From its incorporation to 30 September 2017, VRE has generated revenues of €980,000 and raised €1.3m. Now the firm has listed, Whelan plans to step up this revenue generation greatly, with turnover expected to reach €1.7m in 2018 alone.
Prior to listing, VRE was already generating revenues through its standalone virtual reality experiences. These operate independently of Engage and are developed to showcase the platform’s potential. The first – and currently the only- experience widely available to the public is Apollo 11, launched in April 2016. This is an award-winning simulation of the moon landings, where users take on the role of Neil Armstrong.
Last year, the Apollo experience was launched on PlayStation, Oculus, STEAM, and other virtual reality platforms. It has so far sold around 100,000 copies, generating revenues of around $1m. With the experience costing just €100,000 to produce, this represents an impressive ten times return on investment. This is likely to continue as well, with downloadable content providing a good opportunity for recurring revenues.
VRE plans to significantly step up the showcase side of its business this year to generate further recurring revenues as it establishes Engage. For example, in H2 2018, it will launch a simulation of the tragic Titanic expedition. Titanic VR has already received rave test responses and is being tipped to sell more units than Apollo. The firm is also planning a showcase called ‘The History of Space Exploration’ in H2 2018.
Far from being anything close to the sinking ship it simulates, VRE will also continue to aggressively pursue commercial adoption and revenues from Engage this year as it rolls out the platform to the public. For Engage Education, VRE will continue to establish revenue share partnerships with educational institutions to provide content on Engage. VRE will get a 30pc share of all content sales.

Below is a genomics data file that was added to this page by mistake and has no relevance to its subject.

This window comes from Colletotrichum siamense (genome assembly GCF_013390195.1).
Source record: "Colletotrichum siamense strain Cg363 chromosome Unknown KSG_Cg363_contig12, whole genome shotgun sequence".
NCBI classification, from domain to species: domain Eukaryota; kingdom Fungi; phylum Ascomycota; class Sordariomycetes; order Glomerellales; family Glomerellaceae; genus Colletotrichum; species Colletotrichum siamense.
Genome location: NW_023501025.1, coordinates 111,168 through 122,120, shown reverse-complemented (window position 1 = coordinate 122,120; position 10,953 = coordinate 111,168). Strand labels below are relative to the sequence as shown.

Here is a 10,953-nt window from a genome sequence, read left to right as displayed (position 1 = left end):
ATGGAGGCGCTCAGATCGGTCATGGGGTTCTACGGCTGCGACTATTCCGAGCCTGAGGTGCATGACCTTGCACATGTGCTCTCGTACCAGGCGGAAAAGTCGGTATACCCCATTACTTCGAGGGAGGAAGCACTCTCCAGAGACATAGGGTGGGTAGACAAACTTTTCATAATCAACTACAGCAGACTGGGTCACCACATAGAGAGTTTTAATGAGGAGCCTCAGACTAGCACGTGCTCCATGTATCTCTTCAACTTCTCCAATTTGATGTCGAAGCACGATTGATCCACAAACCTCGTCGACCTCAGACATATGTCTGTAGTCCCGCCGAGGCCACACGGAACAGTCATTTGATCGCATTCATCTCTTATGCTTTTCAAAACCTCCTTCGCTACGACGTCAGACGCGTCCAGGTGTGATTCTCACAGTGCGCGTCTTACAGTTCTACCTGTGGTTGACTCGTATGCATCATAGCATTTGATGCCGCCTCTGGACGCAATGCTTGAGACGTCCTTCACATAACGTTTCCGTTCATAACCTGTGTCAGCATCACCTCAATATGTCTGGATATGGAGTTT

Engage Education’s partners already include Oxford University, with whom it created a medical training lesson in October 2016. The company is also planning to release a series of 10 free lectures with Oxford on Engage in H1 2018. Furthermore, in September 2016 it began working with New Haven University to create a cybercrime lesson and started working with the BBC on educational content last month.
To expand Engage Enterprise, VRE will partner with VR and AR hardware manufacturers to package tailor-made solutions for corporate/simulated training such as safety and medical training. An example of existing content in this area is a virtual medical training application released alongside the Royal College of Surgeons.
VRE generates enterprise revenues from user subscriptions for things like meetings and collaborations, one-off charges for the creation of specialised content, private server setups with a monthly charge for storing virtual content, and revenues from white label platforms.
Looking more broadly, VRE has an early-mover advantage in the booming virtual reality market. Market research company Statista estimates that revenues from the sale of augmented reality, virtual reality and mixed reality devices will rise from $7.2bn in 2017 to $84.7bn in 2020.
Previously, the main barrier to entry to virtual reality for consumers had been the high hardware costs. But with heavyweight firms like HTC, Facebook, Sony, Apple, and Google all entering the market, prices are coming down, spurring volume growth.